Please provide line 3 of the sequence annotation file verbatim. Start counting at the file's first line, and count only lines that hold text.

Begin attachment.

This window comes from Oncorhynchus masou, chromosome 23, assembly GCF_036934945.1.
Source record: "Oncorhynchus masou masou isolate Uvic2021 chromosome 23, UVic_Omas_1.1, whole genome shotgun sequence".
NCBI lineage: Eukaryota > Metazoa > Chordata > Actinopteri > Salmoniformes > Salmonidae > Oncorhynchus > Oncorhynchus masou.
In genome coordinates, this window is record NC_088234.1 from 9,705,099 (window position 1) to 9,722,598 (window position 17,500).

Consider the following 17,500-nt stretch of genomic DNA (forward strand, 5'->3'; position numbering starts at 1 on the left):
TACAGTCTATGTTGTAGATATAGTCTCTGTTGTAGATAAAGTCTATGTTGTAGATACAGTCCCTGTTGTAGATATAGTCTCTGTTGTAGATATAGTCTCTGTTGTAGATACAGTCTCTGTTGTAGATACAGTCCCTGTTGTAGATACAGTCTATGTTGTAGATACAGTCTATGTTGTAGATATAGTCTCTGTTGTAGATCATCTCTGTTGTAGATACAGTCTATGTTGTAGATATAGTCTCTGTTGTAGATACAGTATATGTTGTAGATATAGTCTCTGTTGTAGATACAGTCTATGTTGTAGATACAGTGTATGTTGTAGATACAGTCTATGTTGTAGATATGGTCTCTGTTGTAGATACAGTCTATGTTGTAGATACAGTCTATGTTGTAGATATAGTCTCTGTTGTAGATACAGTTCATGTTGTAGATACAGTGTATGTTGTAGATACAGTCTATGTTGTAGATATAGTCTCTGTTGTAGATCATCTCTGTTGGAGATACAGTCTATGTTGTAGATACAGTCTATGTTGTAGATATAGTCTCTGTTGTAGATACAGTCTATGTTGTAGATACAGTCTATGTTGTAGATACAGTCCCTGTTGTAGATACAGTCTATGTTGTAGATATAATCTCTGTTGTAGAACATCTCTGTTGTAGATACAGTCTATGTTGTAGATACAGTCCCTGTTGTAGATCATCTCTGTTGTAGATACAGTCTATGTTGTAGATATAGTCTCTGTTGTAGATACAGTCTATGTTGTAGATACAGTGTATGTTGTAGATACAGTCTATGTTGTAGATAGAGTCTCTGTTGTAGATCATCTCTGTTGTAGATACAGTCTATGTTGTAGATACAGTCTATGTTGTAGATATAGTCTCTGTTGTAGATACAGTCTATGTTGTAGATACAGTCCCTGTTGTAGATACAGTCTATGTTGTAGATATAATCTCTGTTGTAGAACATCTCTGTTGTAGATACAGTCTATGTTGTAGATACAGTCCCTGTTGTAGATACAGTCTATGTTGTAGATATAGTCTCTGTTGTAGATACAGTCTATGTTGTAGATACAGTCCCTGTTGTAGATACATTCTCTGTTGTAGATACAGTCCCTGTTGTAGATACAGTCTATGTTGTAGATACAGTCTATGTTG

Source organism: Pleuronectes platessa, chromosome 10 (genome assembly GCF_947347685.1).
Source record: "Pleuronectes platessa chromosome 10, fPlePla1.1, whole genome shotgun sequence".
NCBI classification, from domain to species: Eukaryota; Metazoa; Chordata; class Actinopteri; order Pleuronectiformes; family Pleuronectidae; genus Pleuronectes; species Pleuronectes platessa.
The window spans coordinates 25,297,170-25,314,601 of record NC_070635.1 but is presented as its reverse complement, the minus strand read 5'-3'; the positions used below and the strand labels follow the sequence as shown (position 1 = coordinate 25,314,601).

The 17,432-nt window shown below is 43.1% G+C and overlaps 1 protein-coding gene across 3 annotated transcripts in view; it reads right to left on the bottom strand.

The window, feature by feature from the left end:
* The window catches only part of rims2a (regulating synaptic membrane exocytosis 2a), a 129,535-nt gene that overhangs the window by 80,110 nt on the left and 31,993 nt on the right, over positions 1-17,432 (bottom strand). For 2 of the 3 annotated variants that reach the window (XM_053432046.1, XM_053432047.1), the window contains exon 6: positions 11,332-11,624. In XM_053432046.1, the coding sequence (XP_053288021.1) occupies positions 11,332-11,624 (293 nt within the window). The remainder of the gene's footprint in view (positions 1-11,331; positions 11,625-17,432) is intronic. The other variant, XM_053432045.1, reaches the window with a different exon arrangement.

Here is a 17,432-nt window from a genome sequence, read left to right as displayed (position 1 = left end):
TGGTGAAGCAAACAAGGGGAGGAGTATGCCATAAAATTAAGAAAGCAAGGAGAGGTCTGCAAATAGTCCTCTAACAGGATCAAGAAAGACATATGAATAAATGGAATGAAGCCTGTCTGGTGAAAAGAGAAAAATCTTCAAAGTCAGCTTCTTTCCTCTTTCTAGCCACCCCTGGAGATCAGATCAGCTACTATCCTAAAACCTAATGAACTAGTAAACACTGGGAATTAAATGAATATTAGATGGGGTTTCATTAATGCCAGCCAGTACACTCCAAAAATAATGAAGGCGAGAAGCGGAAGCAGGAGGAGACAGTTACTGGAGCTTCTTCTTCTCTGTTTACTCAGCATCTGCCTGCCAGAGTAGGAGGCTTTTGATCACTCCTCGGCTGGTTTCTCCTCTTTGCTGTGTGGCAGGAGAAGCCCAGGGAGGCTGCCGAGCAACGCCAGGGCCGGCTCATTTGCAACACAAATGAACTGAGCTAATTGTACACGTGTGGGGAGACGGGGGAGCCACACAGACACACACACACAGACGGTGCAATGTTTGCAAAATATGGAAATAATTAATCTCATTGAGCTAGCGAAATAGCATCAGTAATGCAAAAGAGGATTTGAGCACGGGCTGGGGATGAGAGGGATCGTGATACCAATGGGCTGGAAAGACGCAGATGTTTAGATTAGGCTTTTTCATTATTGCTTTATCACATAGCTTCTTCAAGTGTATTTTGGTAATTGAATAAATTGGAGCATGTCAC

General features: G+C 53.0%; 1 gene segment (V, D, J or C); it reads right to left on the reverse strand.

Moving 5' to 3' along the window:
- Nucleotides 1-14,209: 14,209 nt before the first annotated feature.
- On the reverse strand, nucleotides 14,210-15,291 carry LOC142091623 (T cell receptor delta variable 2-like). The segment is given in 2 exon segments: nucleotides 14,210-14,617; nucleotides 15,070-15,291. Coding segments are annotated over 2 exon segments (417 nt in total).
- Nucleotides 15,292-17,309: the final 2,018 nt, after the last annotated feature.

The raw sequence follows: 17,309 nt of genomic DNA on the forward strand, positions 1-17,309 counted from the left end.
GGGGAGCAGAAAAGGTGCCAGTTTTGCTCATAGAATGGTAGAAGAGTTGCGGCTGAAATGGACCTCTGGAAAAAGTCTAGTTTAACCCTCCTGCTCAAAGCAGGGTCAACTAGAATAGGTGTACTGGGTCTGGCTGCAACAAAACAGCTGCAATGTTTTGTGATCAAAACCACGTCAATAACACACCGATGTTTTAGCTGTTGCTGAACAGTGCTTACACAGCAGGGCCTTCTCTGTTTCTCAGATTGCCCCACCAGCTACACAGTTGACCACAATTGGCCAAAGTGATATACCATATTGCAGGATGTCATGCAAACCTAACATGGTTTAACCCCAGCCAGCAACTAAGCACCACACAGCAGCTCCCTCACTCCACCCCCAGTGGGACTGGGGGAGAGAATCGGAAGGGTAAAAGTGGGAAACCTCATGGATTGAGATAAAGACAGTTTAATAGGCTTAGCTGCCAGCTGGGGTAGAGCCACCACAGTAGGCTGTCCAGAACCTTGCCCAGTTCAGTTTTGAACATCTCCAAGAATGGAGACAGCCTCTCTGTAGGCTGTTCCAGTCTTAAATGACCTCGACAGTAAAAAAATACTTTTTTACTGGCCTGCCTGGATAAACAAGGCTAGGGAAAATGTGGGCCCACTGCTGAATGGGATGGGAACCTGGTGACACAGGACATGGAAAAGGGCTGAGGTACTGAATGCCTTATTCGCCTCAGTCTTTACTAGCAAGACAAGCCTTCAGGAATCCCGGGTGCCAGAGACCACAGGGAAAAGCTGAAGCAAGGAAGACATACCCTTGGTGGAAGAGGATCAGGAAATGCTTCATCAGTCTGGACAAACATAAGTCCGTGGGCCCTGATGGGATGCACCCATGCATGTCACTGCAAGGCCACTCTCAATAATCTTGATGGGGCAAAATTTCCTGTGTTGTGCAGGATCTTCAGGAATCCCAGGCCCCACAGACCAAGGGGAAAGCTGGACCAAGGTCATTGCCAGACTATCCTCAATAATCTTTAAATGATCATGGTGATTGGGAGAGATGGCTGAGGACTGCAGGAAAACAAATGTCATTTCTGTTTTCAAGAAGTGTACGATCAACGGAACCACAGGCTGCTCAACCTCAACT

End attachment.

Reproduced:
NCBI lineage: Eukaryota > Metazoa > Chordata > Actinopteri > Salmoniformes > Salmonidae > Oncorhynchus > Oncorhynchus masou.